When I was a teen, I drove pretty well, but sometimes I'd get on country road and turn into Mario, but in cars that weren't quite up to the task (e.g., 1976 AMC station wagon). It's a miracle I never crashed, but then I never drank at all until after age 21. I was a nerd. My brother drank from age 16 or so, and totalled maybe 5 or 6 cars by age 21 (and several after that).

Others are right, though. The danger is not only keeping your kid driving safely, but keeping them out of other cars not being driven safely. I'd imagine that's about a parent's worst nightmare, losing one to a stupid traffic accident.

nerd genesms
Oct 17, 2002 11:32 AM
I too was a nerd. I didn't drink until I spent the summer just prior to my 21st birthday in Europe (beer and wine were cheaper than coca-cola). My 13 year old daughter is at the point where her classmates are dividing into groups based on social habits (e.g., drinkers, "sluts" (my daughter's term, not mine), nerds). It is clear to me that it is not too early to begin worrying. According to rumors (from my daughter) a girl in the class ahead of hers has slept with a 20 year old man. The boy next door, who is the same age as my daughter, recently was ejected from a school event because he was drunk, very drunk. As much as being a nerd has huge social costs, I hope that some of my nerd genes were passed to my children. Parental guidance and supervision can only go so far -- I am well aware of many families, including my own, where siblings were raised by the same parents and with the same standards but turned out very differently.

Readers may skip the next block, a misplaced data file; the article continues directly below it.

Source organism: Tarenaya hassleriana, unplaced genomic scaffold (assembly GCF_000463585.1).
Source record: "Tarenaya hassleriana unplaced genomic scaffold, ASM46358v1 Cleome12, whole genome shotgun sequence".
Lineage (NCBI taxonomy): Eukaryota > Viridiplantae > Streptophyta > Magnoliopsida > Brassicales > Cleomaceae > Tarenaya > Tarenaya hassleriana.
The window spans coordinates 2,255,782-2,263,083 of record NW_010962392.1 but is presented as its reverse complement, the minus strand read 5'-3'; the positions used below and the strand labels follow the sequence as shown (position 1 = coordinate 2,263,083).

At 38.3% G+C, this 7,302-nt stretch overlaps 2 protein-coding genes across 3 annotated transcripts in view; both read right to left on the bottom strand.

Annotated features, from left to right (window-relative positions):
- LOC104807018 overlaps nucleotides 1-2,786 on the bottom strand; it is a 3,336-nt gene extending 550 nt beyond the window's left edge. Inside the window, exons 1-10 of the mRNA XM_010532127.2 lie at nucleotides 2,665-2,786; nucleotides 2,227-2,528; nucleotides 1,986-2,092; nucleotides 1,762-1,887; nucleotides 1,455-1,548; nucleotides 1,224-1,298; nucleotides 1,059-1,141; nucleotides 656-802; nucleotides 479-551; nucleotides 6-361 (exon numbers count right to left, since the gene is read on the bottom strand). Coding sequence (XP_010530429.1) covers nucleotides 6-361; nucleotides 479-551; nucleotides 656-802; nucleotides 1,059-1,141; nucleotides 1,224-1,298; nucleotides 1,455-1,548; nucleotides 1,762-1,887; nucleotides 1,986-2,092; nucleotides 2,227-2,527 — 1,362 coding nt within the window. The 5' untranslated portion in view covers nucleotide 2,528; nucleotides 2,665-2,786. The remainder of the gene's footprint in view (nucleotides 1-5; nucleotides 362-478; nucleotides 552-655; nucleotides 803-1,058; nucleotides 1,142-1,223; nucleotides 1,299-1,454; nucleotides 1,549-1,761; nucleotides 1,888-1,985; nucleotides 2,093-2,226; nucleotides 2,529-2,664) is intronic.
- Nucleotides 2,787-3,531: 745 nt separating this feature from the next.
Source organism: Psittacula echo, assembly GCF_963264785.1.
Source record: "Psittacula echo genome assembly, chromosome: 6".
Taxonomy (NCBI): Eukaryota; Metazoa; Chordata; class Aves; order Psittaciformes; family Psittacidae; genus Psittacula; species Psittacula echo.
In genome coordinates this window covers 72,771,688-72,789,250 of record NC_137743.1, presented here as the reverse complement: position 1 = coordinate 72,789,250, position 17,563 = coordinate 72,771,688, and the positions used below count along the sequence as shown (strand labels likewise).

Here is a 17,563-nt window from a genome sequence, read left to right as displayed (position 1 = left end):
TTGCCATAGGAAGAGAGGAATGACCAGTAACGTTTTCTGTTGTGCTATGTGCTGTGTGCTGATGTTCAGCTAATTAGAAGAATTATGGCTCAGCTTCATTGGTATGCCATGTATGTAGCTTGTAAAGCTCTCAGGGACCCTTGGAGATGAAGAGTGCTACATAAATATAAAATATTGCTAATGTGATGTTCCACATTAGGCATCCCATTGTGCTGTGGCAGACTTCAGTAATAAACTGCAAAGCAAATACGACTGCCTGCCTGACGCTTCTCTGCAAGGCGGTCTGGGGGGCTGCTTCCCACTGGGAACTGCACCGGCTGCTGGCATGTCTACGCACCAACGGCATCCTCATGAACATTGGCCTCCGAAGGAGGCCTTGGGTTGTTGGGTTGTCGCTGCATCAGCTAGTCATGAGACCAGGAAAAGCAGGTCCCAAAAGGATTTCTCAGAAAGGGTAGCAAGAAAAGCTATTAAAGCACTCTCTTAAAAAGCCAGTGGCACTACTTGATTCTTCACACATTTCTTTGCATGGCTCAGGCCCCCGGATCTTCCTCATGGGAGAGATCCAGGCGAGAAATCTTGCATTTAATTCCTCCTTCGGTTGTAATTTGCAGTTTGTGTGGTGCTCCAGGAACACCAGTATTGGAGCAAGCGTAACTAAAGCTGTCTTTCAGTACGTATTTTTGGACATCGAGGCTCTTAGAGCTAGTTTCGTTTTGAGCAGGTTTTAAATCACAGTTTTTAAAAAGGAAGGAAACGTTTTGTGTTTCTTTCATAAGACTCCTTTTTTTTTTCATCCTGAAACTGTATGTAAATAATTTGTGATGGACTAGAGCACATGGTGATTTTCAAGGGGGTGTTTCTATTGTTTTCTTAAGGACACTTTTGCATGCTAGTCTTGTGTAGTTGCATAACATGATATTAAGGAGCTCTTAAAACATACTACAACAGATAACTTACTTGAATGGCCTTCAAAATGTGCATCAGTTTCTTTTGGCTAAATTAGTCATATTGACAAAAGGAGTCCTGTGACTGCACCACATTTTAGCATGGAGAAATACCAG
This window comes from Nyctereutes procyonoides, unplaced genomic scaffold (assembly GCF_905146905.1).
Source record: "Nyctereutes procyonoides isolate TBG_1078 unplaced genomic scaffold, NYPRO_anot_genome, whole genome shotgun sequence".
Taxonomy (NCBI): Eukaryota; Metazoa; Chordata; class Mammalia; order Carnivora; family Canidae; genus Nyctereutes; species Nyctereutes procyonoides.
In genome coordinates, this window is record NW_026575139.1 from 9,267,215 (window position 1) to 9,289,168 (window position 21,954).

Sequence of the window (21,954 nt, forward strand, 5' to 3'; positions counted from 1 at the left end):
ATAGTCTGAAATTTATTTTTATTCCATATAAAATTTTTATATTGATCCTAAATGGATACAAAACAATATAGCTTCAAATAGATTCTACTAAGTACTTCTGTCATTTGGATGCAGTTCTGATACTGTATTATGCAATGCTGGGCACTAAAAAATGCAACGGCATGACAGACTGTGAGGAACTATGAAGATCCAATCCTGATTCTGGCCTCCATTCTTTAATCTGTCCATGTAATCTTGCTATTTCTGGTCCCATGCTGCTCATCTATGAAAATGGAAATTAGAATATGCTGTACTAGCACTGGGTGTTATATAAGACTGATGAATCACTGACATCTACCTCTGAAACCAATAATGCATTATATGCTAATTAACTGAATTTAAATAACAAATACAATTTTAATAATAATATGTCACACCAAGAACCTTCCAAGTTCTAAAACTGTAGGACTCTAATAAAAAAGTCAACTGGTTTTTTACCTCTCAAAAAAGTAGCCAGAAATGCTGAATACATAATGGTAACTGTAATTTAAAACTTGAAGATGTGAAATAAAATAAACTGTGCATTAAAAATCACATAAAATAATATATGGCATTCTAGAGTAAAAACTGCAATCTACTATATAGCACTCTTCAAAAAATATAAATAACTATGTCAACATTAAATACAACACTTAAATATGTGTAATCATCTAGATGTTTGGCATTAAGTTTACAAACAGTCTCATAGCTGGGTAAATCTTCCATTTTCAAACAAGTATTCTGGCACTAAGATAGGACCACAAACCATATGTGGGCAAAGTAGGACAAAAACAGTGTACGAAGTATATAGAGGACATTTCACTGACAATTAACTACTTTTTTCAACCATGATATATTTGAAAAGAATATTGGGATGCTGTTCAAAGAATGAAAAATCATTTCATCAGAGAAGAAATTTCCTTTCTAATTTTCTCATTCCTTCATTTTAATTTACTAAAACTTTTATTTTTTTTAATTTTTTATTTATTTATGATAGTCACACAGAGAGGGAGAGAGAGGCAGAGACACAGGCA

Nerd here, too. (worse-Jesus Freak)look271
Oct 17, 2002 11:54 AM
Didn't drink 'till I was 21, too. I made up for it in a few short years. Had my share of scares, too. Hit a guard rail at who-knows-how-fast (85mph speedos' what a joke!), no seatbelt, of coarse no airbag, stone-cold drunk, and I walked away with a bruised knee. While I am far removed from my "JF" days, I gotta believe Someone was watching over me. I have 2 daughters, 10 and 8, and I can't imagine losing them. They are pretty naive right now, and I plan to keep it that way for as long as possible. About the nerd-genes? My brother (2 yrs younger) was a drug-addicted, cigarrette-smoking, beer drinking "bad boy". (He has since straightened up). My sister? Still a "JF". Go figure.
Nerd, but not naive .czardonic
Oct 17, 2002 12:24 PM
I too never drank until I was 21 despite growing up in areas considered by many to be libertine. My parents didn't drink much, didn't smoke cigarettes, but almost certainly had tried pot at some point. Both acknowledged that these things were out there, but nethier disavowed them or tried to scare me away from trying them. They were just frank about the reasons that they did not do them, and most applied to me too eventually.